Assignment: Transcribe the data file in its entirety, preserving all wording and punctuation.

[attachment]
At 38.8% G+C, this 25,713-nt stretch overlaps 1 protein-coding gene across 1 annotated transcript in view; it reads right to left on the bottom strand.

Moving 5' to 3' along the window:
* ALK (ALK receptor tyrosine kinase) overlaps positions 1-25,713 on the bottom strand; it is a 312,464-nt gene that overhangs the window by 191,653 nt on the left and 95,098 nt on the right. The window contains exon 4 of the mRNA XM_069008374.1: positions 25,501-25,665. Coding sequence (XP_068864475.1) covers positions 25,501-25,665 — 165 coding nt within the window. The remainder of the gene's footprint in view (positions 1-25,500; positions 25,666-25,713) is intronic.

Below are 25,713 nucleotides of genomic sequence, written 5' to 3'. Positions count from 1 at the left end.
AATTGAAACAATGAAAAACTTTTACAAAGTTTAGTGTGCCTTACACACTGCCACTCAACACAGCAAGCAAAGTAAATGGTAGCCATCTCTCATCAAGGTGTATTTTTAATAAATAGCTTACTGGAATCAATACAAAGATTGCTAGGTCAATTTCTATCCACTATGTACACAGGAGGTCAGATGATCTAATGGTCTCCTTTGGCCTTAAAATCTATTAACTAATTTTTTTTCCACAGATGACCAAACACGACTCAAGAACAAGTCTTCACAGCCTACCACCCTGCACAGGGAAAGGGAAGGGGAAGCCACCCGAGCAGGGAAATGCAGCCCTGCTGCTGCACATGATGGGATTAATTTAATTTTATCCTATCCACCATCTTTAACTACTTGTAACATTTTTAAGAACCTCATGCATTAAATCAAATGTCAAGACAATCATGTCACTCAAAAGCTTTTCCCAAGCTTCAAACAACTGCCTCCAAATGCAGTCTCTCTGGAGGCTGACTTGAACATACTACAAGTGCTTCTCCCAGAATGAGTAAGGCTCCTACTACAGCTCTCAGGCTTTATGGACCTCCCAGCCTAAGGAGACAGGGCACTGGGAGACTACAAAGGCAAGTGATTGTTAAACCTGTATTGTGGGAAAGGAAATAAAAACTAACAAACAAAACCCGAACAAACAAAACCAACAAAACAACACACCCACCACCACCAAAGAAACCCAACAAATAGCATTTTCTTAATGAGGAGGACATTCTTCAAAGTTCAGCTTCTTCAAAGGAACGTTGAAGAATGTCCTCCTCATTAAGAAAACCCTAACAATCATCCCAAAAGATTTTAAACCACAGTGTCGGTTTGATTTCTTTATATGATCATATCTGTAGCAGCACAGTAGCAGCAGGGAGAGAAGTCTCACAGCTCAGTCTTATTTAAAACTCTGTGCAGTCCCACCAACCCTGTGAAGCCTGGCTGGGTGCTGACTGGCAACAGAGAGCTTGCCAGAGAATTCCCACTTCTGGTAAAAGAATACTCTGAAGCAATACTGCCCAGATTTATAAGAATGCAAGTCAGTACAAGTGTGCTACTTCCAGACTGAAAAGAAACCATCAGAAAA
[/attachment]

At 38.8% G+C, this 25,713-nt stretch overlaps 1 protein-coding gene across 1 annotated transcript in view; it reads right to left on the bottom strand.

Moving 5' to 3' along the window:
* ALK (ALK receptor tyrosine kinase) overlaps positions 1-25,713 on the bottom strand; it is a 312,464-nt gene that overhangs the window by 191,653 nt on the left and 95,098 nt on the right. The window contains exon 4 of the mRNA XM_069008374.1: positions 25,501-25,665. Coding sequence (XP_068864475.1) covers positions 25,501-25,665 — 165 coding nt within the window. The remainder of the gene's footprint in view (positions 1-25,500; positions 25,666-25,713) is intronic.

Below are 25,713 nucleotides of genomic sequence, written 5' to 3'. Positions count from 1 at the left end.
AATTGAAACAATGAAAAACTTTTACAAAGTTTAGTGTGCCTTACACACTGCCACTCAACACAGCAAGCAAAGTAAATGGTAGCCATCTCTCATCAAGGTGTATTTTTAATAAATAGCTTACTGGAATCAATACAAAGATTGCTAGGTCAATTTCTATCCACTATGTACACAGGAGGTCAGATGATCTAATGGTCTCCTTTGGCCTTAAAATCTATTAACTAATTTTTTTTCCACAGATGACCAAACACGACTCAAGAACAAGTCTTCACAGCCTACCACCCTGCACAGGGAAAGGGAAGGGGAAGCCACCCGAGCAGGGAAATGCAGCCCTGCTGCTGCACATGATGGGATTAATTTAATTTTATCCTATCCACCATCTTTAACTACTTGTAACATTTTTAAGAACCTCATGCATTAAATCAAATGTCAAGACAATCATGTCACTCAAAAGCTTTTCCCAAGCTTCAAACAACTGCCTCCAAATGCAGTCTCTCTGGAGGCTGACTTGAACATACTACAAGTGCTTCTCCCAGAATGAGTAAGGCTCCTACTACAGCTCTCAGGCTTTATGGACCTCCCAGCCTAAGGAGACAGGGCACTGGGAGACTACAAAGGCAAGTGATTGTTAAACCTGTATTGTGGGAAAGGAAATAAAAACTAACAAACAAAACCCGAACAAACAAAACCAACAAAACAACACACCCACCACCACCAAAGAAACCCAACAAATAGCATTTTCTTAATGAGGAGGACATTCTTCAAAGTTCAGCTTCTTCAAAGGAACGTTGAAGAATGTCCTCCTCATTAAGAAAACCCTAACAATCATCCCAAAAGATTTTAAACCACAGTGTCGGTTTGATTTCTTTATATGATCATATCTGTAGCAGCACAGTAGCAGCAGGGAGAGAAGTCTCACAGCTCAGTCTTATTTAAAACTCTGTGCAGTCCCACCAACCCTGTGAAGCCTGGCTGGGTGCTGACTGGCAACAGAGAGCTTGCCAGAGAATTCCCACTTCTGGTAAAAGAATACTCTGAAGCAATACTGCCCAGATTTATAAGAATGCAAGTCAGTACAAGTGTGCTACTTCCAGACTGAAAAGAAACCATCAGAAAA